South Africans who want to browse the web or access online services for work or entertainment while using a public Wi-Fi network are cautioned to take extra care to protect themselves from malicious hackers.
As public Wi-Fi is often offered for free or at a low cost, it provides a great way to use the Internet while out and about, without running up exorbitant mobile costs.
These hotspots can be found in a wide variety of locations – including restaurants, bars, hotels, airports, and other transport hubs.
There are even a number of government initiatives which offer widespread free Wi-Fi coverage across cities like Johannesburg and Pretoria.
However, whether due to negligent security setup by the businesses or entities which provide these services, or smart tactics used by malicious parties, these networks are vulnerable to attack.
Not taking the necessary measures to secure your computer and your online activities could expose sensitive information – which could come at a great personal or financial cost.
To understand how you can protect yourself, it is important to get an idea of the two main ways in which hackers typically carry out attacks on public Wi-Fi networks.
Types of attacks
The first is the man-in-the-middle attack – which involves a hacker deploying sophisticated techniques and files to computers connected to the same network in order to intercept communications or deploy malware.
This usually occurs when the Wi-Fi host has not taken the necessary steps to secure the network and its router with the proper security settings and updates.
The second type of attack sees the hacker creating a “spoof” Wi-Fi hotspot which pretends to be offered by a legitimate business or entity.
When a user connects to this network, the hacker can view and track the data that they input, in addition to infecting the device with malware which could maintain a presence long after the user disconnects.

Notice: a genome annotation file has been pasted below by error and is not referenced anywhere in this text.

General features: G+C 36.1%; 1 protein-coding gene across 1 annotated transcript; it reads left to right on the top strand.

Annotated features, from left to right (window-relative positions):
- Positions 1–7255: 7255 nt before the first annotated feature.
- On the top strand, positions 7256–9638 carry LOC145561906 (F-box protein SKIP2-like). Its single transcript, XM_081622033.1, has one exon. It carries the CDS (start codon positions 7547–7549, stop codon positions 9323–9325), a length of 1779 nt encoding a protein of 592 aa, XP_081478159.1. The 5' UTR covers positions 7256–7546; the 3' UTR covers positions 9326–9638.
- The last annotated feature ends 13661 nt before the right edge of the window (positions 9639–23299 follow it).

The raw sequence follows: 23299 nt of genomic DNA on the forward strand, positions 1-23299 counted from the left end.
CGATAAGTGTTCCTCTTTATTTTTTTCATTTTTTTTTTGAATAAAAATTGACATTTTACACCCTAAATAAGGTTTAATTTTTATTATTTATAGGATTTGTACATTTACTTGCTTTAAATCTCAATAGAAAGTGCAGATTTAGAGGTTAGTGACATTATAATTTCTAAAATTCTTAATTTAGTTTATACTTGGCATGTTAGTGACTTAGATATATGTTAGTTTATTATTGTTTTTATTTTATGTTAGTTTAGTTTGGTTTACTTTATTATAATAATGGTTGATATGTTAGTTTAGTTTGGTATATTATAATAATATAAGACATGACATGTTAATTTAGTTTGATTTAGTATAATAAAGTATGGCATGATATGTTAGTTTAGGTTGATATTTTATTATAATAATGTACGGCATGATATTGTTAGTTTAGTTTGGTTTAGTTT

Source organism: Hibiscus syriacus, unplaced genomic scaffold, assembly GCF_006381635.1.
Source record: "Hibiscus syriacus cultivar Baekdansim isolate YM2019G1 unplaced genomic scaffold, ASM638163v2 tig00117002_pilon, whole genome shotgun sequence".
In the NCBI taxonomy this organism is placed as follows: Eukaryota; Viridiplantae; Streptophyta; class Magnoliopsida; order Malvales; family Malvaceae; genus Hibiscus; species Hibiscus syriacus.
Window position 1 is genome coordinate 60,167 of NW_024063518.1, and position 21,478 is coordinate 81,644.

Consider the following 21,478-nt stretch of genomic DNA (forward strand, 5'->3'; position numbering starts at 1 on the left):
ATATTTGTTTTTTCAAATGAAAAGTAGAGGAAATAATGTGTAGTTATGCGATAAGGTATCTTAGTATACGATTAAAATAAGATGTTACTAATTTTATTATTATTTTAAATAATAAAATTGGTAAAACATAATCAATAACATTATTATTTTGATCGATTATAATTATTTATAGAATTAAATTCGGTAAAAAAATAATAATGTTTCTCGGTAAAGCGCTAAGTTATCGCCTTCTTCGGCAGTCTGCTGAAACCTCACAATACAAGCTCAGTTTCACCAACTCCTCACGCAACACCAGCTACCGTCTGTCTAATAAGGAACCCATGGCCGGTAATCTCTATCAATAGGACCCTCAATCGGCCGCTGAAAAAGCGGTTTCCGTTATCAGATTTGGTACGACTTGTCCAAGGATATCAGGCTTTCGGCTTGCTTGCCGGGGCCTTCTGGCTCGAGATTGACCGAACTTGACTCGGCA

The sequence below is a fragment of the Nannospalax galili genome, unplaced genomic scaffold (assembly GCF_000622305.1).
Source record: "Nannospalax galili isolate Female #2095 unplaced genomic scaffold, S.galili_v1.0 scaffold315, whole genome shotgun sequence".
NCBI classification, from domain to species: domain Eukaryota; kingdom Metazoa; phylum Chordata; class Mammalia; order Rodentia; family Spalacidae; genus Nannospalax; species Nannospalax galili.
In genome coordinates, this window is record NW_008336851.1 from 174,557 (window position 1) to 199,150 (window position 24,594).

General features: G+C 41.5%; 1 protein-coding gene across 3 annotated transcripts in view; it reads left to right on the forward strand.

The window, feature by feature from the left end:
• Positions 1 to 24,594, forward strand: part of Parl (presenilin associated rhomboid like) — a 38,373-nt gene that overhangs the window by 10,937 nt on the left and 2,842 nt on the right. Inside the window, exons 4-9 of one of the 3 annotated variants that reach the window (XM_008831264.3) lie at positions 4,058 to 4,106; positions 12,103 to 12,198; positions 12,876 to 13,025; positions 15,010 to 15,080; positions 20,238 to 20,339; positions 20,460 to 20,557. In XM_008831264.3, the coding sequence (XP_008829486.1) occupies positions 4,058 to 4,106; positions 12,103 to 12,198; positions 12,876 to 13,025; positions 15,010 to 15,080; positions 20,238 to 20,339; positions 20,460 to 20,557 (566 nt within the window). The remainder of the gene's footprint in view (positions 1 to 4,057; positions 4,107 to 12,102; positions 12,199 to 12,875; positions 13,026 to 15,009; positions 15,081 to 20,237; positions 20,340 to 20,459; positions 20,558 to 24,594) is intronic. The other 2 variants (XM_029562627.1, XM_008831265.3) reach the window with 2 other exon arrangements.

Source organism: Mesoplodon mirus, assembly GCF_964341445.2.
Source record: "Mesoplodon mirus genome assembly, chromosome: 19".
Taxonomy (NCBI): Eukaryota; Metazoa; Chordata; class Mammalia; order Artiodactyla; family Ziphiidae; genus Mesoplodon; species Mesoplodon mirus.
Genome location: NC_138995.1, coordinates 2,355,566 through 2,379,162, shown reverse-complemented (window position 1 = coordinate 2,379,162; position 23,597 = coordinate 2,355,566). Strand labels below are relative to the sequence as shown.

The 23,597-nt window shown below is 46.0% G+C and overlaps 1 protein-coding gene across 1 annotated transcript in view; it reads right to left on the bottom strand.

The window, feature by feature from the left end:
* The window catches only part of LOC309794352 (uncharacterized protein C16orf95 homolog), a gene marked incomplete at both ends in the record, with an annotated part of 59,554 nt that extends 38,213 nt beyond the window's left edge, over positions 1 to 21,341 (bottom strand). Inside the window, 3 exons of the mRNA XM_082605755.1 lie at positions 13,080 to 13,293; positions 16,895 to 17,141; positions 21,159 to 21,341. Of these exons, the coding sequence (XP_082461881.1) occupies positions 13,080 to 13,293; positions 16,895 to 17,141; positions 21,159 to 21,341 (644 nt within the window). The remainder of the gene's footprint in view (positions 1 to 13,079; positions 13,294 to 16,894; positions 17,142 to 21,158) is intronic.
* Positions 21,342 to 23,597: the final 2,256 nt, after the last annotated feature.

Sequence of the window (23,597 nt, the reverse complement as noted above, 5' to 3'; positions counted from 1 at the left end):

Verify the network
Firstly, it is best to ensure that the network you connect to is indeed the one hosted by the business or other entity. Do not simply assume that a network with the same or a similar SSID is the right one.
Ask a patron or manager for the correct name and verify that the login process matches with the details provided. For example, if it requires a password, but the Wi-Fi hotspot you can see using the same name does not, this should be a big sign of danger.
For peace of mind, you could also ask for the offering IP address, and see if this matches the network you are trying to connect to.
Disable file sharing
Network connections typically allow for file and folder sharing between the various connected devices.
As you likely would have no need to share files with any of the strangers in the public area around you, you should turn this feature off.
In Windows 10, these can be found under the Advanced Sharing Settings option in the Network and Sharing Center of the Control Panel.
Mac users can navigate to System Preferences, Sharing, and uncheck all options under the Services tab.
Use a VPN